Serving Brings Blessings in Brazil

A mission to compassionately respond.

ReachGlobal – February 29, 2016 Leave a comment

Pastor Lucas has a vision to see a movement Gospel centered churches in the 30 cities of S. Brazil’s High Valley region. A few months ago, this area was inundated by record floods, which barely made a blip on the U.S. news, but affected thousands of people. With a his disciplemaking heart and compassion for these impacted families, he now also had a mission to compassionately respond.

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Celebrating Life and Mourning Loss

Mária shares the meaning of All Saints' Day

Kacie Mullally – January 22, 2016 Leave a comment

Mária, who attends many of the English conversation classes hosted by the Budapest city team, visited the graves of several family members last November, as she does every year. But for only the second All Saints’ Day, she visited her sister Éva’s grave.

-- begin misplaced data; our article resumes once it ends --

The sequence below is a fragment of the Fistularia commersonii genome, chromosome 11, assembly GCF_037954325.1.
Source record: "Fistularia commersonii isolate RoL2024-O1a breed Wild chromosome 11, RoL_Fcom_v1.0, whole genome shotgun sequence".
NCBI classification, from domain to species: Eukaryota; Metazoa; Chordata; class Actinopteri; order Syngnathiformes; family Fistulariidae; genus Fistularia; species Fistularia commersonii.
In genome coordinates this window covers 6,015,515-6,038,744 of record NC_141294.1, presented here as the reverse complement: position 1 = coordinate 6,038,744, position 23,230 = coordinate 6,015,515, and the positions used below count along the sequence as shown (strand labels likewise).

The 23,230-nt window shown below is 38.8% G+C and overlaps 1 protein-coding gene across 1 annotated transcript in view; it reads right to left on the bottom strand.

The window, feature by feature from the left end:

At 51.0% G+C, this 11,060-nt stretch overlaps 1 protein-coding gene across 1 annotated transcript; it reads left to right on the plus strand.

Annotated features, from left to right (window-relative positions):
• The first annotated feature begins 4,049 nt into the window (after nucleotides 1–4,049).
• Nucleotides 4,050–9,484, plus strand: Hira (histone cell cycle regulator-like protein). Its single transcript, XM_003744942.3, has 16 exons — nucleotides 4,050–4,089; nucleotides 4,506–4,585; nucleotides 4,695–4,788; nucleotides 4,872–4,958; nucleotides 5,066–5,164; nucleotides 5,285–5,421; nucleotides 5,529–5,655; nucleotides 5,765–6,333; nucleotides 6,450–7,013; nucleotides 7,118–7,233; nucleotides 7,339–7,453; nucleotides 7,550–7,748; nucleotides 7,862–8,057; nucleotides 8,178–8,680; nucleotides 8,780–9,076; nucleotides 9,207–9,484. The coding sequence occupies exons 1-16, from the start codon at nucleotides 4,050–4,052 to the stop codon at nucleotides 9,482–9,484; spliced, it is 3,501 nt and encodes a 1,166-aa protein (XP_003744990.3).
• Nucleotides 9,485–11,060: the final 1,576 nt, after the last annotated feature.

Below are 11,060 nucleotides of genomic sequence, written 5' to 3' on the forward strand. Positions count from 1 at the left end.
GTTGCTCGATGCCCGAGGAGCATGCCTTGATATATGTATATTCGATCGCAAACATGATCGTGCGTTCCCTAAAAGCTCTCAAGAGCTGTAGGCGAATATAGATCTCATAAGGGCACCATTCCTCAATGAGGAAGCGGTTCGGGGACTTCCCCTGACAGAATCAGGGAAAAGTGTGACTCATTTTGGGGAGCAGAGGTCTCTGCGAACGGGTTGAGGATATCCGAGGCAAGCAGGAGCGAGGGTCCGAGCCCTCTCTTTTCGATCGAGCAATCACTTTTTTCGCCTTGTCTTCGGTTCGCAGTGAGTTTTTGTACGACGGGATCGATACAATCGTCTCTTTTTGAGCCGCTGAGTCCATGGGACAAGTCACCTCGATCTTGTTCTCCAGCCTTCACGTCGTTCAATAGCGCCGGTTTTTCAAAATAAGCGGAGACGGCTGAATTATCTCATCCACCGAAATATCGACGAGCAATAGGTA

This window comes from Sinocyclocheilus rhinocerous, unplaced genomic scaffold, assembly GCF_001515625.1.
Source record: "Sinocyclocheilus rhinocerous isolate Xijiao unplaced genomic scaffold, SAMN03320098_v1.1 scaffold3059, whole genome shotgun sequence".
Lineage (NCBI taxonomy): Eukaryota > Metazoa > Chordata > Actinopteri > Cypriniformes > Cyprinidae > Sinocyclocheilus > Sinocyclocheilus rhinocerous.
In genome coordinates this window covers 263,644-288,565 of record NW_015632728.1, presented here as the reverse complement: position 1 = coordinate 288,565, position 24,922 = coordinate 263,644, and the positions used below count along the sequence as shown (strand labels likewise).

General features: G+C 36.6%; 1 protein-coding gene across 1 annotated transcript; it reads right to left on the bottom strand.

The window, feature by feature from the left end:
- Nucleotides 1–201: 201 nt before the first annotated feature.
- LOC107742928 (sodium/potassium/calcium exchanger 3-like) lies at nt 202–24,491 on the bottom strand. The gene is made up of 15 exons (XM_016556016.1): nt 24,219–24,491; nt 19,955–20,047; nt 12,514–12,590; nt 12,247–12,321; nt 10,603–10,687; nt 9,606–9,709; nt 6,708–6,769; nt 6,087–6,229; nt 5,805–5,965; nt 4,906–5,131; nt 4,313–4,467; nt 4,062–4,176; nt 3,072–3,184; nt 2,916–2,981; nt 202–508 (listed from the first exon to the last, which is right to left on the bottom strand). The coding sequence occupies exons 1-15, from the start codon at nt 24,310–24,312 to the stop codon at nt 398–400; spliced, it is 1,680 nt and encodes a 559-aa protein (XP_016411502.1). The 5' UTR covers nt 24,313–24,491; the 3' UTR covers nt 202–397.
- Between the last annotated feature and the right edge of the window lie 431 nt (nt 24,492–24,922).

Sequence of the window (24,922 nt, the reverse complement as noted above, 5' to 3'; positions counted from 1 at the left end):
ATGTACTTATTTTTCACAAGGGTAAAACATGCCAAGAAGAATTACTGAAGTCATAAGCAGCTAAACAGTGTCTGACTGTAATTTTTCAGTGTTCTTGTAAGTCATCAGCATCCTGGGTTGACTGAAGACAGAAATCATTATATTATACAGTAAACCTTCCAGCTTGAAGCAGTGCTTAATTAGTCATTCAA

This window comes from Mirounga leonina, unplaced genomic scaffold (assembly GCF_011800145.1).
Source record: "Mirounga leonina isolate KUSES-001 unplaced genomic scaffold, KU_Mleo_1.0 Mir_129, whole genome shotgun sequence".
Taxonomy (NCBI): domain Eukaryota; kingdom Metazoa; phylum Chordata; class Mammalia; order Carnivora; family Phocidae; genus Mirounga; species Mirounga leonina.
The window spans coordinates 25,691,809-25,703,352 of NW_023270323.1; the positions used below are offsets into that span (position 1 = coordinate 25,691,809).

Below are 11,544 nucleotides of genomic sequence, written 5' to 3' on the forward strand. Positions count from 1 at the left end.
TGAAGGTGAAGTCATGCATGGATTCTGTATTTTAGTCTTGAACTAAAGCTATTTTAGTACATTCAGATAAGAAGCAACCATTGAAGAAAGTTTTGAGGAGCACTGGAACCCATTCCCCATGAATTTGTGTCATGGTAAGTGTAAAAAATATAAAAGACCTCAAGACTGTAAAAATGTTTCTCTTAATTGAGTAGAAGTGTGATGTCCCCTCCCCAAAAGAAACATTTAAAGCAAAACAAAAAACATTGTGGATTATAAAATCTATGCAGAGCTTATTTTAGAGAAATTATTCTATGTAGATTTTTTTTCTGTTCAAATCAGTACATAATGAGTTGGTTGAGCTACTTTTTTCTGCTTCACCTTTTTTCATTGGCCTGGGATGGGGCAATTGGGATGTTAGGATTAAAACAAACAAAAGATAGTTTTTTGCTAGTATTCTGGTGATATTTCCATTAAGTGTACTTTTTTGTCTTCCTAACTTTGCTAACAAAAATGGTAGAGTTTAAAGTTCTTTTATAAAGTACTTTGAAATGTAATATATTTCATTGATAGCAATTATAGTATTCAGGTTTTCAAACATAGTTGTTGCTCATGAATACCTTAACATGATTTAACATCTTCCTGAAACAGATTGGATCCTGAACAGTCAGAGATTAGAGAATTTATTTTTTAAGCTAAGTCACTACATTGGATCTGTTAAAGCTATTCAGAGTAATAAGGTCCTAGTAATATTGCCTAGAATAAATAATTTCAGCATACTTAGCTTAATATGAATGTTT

Maria places flowers on her mother- and father-in-laws' grave

Mária places flowers on the grave of her mother- and father-in-law to pay her respects

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Telling The Story of Roma Revival

Documenting a modern movement of God

Tom Becker – December 15, 2015 Leave a comment

Enrique, Jim, Sam, Tom

“It’s like seeing the book of Acts come alive!” was my first thought as I listened to Enrique sharing miracle after miracle that God had performed in order to open doors for the Roma (Gypsy) evangelists.  Sitting in the “Museum of Ham” restaurant after experiencing a beautiful and lively Roma worship service, Enrique shared his heart for ministry among his own people. In one story, a group of evangelists arrived to share the gospel in a Spanish Roma village.  The village leader threatened to kill them with a machete Continue Reading…